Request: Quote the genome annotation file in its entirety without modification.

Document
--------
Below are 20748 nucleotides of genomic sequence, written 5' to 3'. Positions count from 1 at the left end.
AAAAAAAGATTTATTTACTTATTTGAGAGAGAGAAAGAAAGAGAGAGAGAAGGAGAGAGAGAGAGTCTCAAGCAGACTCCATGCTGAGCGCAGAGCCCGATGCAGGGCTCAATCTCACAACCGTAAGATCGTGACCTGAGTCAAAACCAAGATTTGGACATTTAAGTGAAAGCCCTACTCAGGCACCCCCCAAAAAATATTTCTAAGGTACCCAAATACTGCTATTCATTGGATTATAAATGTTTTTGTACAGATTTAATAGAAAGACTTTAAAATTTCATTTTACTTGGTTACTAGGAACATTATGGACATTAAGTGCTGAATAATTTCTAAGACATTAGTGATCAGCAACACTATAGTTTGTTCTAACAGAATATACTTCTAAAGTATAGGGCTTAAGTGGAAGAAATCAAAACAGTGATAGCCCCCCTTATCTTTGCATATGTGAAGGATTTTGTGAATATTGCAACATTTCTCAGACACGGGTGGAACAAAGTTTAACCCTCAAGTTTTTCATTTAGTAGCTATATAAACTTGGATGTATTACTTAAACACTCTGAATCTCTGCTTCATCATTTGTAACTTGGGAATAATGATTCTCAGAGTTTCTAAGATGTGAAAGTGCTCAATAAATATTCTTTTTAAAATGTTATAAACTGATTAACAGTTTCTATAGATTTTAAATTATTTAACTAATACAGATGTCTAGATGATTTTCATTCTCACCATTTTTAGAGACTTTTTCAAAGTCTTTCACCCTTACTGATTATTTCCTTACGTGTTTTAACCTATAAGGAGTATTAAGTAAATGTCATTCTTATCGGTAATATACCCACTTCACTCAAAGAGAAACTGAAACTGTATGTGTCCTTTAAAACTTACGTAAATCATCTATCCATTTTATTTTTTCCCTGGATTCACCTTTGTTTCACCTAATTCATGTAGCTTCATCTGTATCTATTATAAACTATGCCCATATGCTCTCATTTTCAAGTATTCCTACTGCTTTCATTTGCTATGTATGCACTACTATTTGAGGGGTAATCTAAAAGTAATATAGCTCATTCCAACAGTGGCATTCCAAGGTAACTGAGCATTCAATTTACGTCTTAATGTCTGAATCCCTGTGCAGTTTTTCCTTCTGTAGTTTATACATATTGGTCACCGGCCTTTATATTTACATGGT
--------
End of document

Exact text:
Below are 20748 nucleotides of genomic sequence, written 5' to 3'. Positions count from 1 at the left end.
AAAAAAAGATTTATTTACTTATTTGAGAGAGAGAAAGAAAGAGAGAGAGAAGGAGAGAGAGAGAGTCTCAAGCAGACTCCATGCTGAGCGCAGAGCCCGATGCAGGGCTCAATCTCACAACCGTAAGATCGTGACCTGAGTCAAAACCAAGATTTGGACATTTAAGTGAAAGCCCTACTCAGGCACCCCCCAAAAAATATTTCTAAGGTACCCAAATACTGCTATTCATTGGATTATAAATGTTTTTGTACAGATTTAATAGAAAGACTTTAAAATTTCATTTTACTTGGTTACTAGGAACATTATGGACATTAAGTGCTGAATAATTTCTAAGACATTAGTGATCAGCAACACTATAGTTTGTTCTAACAGAATATACTTCTAAAGTATAGGGCTTAAGTGGAAGAAATCAAAACAGTGATAGCCCCCCTTATCTTTGCATATGTGAAGGATTTTGTGAATATTGCAACATTTCTCAGACACGGGTGGAACAAAGTTTAACCCTCAAGTTTTTCATTTAGTAGCTATATAAACTTGGATGTATTACTTAAACACTCTGAATCTCTGCTTCATCATTTGTAACTTGGGAATAATGATTCTCAGAGTTTCTAAGATGTGAAAGTGCTCAATAAATATTCTTTTTAAAATGTTATAAACTGATTAACAGTTTCTATAGATTTTAAATTATTTAACTAATACAGATGTCTAGATGATTTTCATTCTCACCATTTTTAGAGACTTTTTCAAAGTCTTTCACCCTTACTGATTATTTCCTTACGTGTTTTAACCTATAAGGAGTATTAAGTAAATGTCATTCTTATCGGTAATATACCCACTTCACTCAAAGAGAAACTGAAACTGTATGTGTCCTTTAAAACTTACGTAAATCATCTATCCATTTTATTTTTTCCCTGGATTCACCTTTGTTTCACCTAATTCATGTAGCTTCATCTGTATCTATTATAAACTATGCCCATATGCTCTCATTTTCAAGTATTCCTACTGCTTTCATTTGCTATGTATGCACTACTATTTGAGGGGTAATCTAAAAGTAATATAGCTCATTCCAACAGTGGCATTCCAAGGTAACTGAGCATTCAATTTACGTCTTAATGTCTGAATCCCTGTGCAGTTTTTCCTTCTGTAGTTTATACATATTGGTCACCGGCCTTTATATTTACATGGT